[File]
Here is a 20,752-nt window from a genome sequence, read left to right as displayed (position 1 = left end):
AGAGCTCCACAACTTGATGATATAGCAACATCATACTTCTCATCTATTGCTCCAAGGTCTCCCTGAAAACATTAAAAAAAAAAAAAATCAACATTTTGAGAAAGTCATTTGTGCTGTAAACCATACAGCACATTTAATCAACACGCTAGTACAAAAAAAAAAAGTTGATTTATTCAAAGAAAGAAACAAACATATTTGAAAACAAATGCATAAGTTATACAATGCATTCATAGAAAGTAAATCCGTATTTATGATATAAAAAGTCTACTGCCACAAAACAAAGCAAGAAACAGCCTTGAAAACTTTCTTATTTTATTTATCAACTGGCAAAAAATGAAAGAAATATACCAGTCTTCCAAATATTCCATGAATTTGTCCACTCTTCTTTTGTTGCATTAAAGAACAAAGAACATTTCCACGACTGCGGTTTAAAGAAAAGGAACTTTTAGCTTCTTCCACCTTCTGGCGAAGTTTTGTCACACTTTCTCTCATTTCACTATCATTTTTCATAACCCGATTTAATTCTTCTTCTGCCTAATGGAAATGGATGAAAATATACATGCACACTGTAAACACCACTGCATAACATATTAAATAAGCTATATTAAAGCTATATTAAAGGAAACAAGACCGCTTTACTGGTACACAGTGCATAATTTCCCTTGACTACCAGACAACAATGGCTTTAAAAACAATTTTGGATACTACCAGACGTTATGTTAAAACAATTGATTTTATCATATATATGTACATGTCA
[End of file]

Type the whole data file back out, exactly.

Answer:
Here is a 20,752-nt window from a genome sequence, read left to right as displayed (position 1 = left end):
AGAGCTCCACAACTTGATGATATAGCAACATCATACTTCTCATCTATTGCTCCAAGGTCTCCCTGAAAACATTAAAAAAAAAAAAAATCAACATTTTGAGAAAGTCATTTGTGCTGTAAACCATACAGCACATTTAATCAACACGCTAGTACAAAAAAAAAAAGTTGATTTATTCAAAGAAAGAAACAAACATATTTGAAAACAAATGCATAAGTTATACAATGCATTCATAGAAAGTAAATCCGTATTTATGATATAAAAAGTCTACTGCCACAAAACAAAGCAAGAAACAGCCTTGAAAACTTTCTTATTTTATTTATCAACTGGCAAAAAATGAAAGAAATATACCAGTCTTCCAAATATTCCATGAATTTGTCCACTCTTCTTTTGTTGCATTAAAGAACAAAGAACATTTCCACGACTGCGGTTTAAAGAAAAGGAACTTTTAGCTTCTTCCACCTTCTGGCGAAGTTTTGTCACACTTTCTCTCATTTCACTATCATTTTTCATAACCCGATTTAATTCTTCTTCTGCCTAATGGAAATGGATGAAAATATACATGCACACTGTAAACACCACTGCATAACATATTAAATAAGCTATATTAAAGCTATATTAAAGGAAACAAGACCGCTTTACTGGTACACAGTGCATAATTTCCCTTGACTACCAGACAACAATGGCTTTAAAAACAATTTTGGATACTACCAGACGTTATGTTAAAACAATTGATTTTATCATATATATGTACATGTCA